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How VC Investments in Fintechs Are Ushering in a New Era of Finance

The world of fintech is constantly and rapidly evolving

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  • Written by  Nayan Ramani
How VC Investments in Fintechs Are Ushering in a New Era of Finance

The ubiquity of smartphones has allowed startups to revolutionize finance with real-time payments and peer-to-peer lending, while AI-driven algorithms change the face of investment and portfolio management. Successful fintechs are democratizing access to finance by bringing historically unbanked people into the financial system and enabling cheaper, real-time access to credit compared to traditional banking.

As new generations of fintechs emerge, venture capitalists (VCs) are taking note and pouring billions of dollars of investment into these startups. In 2021, VC firms invested over $130 billion in fintech startups globally—a record for the industry, representing a staggering 20 percent of all VC funding that year. While many will ultimately fail, the blockbuster success of companies like Stripe, Klarna, and Plaid can provide VC firms with a substantial return on investment.

Fintech investment still leads

According to a CB Insights report, fintech’s banner year in 2021 was a 169 percent increase in funding over the previous year. It’s not surprising then that funding in 2022 did not keep up, and certainly the global economic climate hasn’t helped. Data from  ABN AMRO Ventures and Dealroom.co  showed this year’s third-quarter funding down 64 percent from the Q4 2021 record.

Reduced funding after a record-breaking year doesn’t necessarily spell doom, and the fintech ecosystem is not unique in seeing a drop in VC investments. Inc. Magazine reports 20 and 23 percent less funding for the first and second quarters of 2022 across sectors. Still, fintech remains in the top two most invested industries, surpassed by health only in Q3. Fintechs remain a force to be reckoned with in the financial sector even as funding has slowed this year.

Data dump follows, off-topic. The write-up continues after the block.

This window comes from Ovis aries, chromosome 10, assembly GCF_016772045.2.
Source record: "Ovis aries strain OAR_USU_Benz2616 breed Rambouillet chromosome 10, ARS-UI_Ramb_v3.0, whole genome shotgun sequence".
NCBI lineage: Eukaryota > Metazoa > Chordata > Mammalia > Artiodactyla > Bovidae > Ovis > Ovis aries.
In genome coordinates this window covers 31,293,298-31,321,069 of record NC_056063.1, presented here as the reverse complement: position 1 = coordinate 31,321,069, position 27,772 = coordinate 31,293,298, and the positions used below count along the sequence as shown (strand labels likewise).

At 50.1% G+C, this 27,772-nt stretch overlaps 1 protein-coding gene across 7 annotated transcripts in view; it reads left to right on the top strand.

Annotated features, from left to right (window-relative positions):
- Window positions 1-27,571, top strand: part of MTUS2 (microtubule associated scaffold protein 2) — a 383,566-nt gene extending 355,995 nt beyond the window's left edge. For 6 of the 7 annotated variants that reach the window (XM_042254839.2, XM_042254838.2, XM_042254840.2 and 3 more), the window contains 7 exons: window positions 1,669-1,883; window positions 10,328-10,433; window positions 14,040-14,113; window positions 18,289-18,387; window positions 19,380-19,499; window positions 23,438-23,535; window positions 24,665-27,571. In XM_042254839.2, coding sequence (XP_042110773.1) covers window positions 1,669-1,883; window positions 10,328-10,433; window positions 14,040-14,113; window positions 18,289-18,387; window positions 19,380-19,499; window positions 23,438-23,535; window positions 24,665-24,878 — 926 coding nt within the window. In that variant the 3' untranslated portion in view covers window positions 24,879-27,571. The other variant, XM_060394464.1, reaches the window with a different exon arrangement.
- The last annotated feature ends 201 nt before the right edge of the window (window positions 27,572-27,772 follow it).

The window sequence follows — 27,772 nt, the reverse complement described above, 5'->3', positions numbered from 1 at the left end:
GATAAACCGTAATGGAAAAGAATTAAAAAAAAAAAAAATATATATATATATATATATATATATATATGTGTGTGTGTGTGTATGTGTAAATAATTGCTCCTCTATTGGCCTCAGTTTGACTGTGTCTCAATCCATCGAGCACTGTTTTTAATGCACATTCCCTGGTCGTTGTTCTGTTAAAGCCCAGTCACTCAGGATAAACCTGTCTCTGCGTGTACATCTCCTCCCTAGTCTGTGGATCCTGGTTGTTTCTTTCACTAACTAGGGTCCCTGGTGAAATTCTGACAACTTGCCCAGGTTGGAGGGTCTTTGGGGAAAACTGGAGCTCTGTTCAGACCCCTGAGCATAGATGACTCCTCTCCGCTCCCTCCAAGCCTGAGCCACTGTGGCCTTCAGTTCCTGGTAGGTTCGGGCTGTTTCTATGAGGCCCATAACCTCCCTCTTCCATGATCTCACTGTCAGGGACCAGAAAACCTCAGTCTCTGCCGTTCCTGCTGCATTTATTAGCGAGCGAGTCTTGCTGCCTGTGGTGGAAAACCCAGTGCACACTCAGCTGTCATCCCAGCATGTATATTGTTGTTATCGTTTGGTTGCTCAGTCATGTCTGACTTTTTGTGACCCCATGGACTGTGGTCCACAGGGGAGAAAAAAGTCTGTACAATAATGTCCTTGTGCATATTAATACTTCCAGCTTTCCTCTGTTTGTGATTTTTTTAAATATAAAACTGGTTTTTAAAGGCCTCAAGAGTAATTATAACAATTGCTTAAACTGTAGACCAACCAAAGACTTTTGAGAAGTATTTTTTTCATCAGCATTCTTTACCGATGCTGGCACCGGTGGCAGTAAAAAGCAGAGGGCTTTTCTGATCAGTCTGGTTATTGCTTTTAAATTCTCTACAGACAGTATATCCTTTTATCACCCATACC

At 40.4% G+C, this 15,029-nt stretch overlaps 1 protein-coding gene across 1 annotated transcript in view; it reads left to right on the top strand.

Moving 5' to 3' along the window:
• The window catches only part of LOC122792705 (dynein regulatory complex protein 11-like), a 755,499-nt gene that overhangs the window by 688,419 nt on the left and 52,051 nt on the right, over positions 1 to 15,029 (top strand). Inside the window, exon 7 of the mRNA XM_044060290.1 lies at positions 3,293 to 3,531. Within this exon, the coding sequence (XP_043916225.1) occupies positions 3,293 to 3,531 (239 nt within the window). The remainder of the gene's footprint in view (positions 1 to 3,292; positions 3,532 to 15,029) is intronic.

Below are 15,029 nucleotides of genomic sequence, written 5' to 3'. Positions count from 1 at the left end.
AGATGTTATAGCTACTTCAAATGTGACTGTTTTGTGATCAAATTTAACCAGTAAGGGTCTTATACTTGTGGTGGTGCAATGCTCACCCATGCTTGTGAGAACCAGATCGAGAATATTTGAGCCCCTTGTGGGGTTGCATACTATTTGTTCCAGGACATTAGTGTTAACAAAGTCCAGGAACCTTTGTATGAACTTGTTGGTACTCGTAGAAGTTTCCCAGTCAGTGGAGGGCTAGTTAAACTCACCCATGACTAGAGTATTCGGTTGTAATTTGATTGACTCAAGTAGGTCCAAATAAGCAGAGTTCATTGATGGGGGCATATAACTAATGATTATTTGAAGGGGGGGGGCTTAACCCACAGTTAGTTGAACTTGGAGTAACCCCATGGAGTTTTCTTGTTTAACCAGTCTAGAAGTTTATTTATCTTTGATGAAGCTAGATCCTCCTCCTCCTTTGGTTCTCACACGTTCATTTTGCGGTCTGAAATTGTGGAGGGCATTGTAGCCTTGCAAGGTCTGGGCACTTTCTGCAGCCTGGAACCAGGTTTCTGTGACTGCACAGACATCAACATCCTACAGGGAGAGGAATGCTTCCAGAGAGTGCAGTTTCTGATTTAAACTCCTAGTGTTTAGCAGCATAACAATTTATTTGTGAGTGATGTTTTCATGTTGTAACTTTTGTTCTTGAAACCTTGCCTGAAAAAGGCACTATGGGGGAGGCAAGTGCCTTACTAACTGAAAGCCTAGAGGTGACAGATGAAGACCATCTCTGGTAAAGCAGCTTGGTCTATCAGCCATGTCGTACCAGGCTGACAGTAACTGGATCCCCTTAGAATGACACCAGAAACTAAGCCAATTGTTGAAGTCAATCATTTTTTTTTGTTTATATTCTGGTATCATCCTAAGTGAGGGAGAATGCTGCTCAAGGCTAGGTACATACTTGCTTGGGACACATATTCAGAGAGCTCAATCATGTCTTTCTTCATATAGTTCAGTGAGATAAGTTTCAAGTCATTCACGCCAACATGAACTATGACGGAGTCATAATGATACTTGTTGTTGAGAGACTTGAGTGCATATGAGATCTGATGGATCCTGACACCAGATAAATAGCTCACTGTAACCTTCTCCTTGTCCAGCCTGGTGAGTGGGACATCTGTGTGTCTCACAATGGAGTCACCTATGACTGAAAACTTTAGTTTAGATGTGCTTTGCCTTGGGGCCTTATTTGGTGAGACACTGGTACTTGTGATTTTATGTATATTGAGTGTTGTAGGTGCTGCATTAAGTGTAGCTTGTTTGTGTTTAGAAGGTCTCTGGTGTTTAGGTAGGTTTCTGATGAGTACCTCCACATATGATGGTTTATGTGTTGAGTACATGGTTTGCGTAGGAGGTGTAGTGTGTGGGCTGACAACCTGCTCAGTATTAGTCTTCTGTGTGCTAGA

Beyond funding

For new startups trying to get a toehold in the market, VC firms provide a bevy of benefits. While capital investments are key, they also offer advice, mentorship, and even talent recruitment to nascent enterprises.

The world of finance is highly regulated, and VCs bridge the gap between fintechs and traditional finance, helping young startups understand the complex web of legal regulations and compliance requirements. Startup founders may also find their experienced VC investors are good sounding boards for ideas, mentorship, and strategic brainstorming.

For young startups, recruiting talent can be challenging; without name recognition or credibility, working at a new startup may seem risky. Because VC firms invest in many companies and already have credibility in the market, they can help draw in talent and even act as referrals for individuals with whom they’ve worked before.

The most crucial support that VCs provide is financial runway . Many of the potentially disruptive ideas fintechs aim to bring to fruition are capital intensive, and it could take several years before a startup turns a profit. VC investments supply the oxygen these startups need to survive as they grow.

How fintechs are changing the future of finance

Fintechs already altered the financial landscape, and those changes will continue to snowball. So far, fintechs caused five major shifts to finance, and while each impacted the trajectory of financial world, more changes will likely come.